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PLoS Pathog. 2015 Jul 16;11(7):e1005044. doi: 10.1371/journal.ppat.1005044. eCollection 2015 Jul.

Macrophages Subvert Adaptive Immunity to Urinary Tract Infection.

Author information

1
Unité d'Immunobiologie des Cellules Dendritiques, Department of Immunology, Institut Pasteur and INSERM U818, Paris, France.
2
Department of Gene and Cell Medicine and the Immunology Institute, Mount Sinai School of Medicine, New York, New York, United States of America.
3
Department of Molecular Cell Biology, Free University Medical Center, Amsterdam, The Netherlands.

Abstract

Urinary tract infection (UTI) is one of the most common bacterial infections with frequent recurrence being a major medical challenge. Development of effective therapies has been impeded by the lack of knowledge of events leading to adaptive immunity. Here, we establish conclusive evidence that an adaptive immune response is generated during UTI, yet this response does not establish sterilizing immunity. To investigate the underlying deficiency, we delineated the naïve bladder immune cell compartment, identifying resident macrophages as the most populous immune cell. To evaluate their impact on the establishment of adaptive immune responses following infection, we measured bacterial clearance in mice depleted of either circulating monocytes, which give rise to macrophages, or bladder resident macrophages. Surprisingly, mice depleted of resident macrophages, prior to primary infection, exhibited a nearly 2-log reduction in bacterial burden following secondary challenge compared to untreated animals. This increased bacterial clearance, in the context of a challenge infection, was dependent on lymphocytes. Macrophages were the predominant antigen presenting cell to acquire bacteria post-infection and in their absence, bacterial uptake by dendritic cells was increased almost 2-fold. These data suggest that bacterial uptake by tissue macrophages impedes development of adaptive immune responses during UTI, revealing a novel target for enhancing host responses to bacterial infection of the bladder.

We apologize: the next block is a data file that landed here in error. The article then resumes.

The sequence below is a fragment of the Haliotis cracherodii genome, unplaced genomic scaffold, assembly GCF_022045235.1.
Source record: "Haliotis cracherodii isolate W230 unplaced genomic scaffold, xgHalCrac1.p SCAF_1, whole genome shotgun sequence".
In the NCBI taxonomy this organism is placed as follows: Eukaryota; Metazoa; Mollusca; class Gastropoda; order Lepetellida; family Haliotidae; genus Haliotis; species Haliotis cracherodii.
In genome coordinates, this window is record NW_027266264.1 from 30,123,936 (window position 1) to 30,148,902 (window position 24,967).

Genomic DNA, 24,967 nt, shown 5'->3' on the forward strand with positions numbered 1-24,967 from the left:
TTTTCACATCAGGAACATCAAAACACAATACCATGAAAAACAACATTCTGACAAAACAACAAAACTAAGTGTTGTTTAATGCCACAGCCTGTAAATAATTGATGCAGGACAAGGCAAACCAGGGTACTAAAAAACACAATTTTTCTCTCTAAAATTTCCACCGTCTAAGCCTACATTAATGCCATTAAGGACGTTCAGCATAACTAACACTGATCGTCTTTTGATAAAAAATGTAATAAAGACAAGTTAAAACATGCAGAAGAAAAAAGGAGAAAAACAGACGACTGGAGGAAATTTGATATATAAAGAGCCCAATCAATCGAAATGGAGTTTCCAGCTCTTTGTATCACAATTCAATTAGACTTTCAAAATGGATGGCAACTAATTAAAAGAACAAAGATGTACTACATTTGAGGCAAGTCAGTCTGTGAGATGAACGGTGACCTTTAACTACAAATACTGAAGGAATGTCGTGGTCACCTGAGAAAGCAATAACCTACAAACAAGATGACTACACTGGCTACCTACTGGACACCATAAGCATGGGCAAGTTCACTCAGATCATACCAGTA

PMID:
26182347
PMCID:
PMC4504509
DOI:
10.1371/journal.ppat.1005044
[Indexed for MEDLINE]
Free PMC Article

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